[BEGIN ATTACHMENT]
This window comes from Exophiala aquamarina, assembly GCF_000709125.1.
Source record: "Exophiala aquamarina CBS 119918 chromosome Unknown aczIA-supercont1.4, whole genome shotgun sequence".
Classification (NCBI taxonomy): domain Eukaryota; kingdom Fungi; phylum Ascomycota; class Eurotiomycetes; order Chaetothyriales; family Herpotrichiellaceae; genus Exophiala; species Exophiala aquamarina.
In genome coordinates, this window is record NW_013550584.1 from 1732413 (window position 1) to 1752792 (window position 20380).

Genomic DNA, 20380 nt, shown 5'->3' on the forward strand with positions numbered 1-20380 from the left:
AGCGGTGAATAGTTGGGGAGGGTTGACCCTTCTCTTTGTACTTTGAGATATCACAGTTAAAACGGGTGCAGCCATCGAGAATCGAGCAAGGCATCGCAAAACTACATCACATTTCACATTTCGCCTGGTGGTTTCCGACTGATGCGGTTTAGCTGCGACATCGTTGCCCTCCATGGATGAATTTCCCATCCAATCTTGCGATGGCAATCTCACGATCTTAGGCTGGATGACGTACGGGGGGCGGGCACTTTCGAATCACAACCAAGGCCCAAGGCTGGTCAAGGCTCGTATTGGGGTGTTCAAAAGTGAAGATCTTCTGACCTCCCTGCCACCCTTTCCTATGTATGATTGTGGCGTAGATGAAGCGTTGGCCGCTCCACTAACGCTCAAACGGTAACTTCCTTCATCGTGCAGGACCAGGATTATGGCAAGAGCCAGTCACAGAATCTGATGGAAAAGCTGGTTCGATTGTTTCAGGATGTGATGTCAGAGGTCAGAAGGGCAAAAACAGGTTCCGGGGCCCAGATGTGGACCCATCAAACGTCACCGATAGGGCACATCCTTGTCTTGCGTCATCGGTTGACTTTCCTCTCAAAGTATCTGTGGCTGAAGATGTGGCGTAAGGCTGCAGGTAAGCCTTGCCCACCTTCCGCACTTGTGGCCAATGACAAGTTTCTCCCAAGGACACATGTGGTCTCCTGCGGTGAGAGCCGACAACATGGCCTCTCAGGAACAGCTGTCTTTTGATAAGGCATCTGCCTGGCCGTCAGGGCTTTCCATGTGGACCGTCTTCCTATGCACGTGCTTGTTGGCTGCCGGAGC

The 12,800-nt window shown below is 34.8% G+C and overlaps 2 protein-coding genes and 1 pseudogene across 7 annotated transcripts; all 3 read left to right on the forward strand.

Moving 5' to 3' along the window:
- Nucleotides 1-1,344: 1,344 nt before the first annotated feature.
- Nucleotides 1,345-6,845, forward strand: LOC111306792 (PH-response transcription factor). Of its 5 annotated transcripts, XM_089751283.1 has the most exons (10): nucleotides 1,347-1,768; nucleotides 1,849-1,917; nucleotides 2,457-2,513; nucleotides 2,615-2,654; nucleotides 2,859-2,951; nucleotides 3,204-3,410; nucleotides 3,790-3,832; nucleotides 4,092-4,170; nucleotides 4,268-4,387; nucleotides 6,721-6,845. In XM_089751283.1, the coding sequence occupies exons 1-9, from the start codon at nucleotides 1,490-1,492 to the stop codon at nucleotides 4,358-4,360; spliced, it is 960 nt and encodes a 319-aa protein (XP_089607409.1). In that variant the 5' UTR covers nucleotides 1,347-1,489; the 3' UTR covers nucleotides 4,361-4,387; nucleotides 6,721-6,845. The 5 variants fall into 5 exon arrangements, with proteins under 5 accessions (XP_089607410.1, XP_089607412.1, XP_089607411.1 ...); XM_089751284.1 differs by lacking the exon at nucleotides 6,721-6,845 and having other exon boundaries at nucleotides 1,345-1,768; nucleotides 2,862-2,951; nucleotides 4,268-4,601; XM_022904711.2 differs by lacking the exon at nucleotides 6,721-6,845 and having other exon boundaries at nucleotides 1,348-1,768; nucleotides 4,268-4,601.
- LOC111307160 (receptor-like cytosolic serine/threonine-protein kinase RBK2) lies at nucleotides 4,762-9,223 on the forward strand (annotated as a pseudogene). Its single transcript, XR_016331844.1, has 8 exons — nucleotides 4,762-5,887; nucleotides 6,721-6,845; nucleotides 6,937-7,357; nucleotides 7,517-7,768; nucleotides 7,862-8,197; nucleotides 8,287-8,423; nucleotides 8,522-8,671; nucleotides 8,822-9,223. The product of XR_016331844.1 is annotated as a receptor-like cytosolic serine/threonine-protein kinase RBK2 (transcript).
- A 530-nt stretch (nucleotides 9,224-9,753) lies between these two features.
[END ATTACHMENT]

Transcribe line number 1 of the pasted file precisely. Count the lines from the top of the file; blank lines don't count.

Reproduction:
This window comes from Exophiala aquamarina, assembly GCF_000709125.1.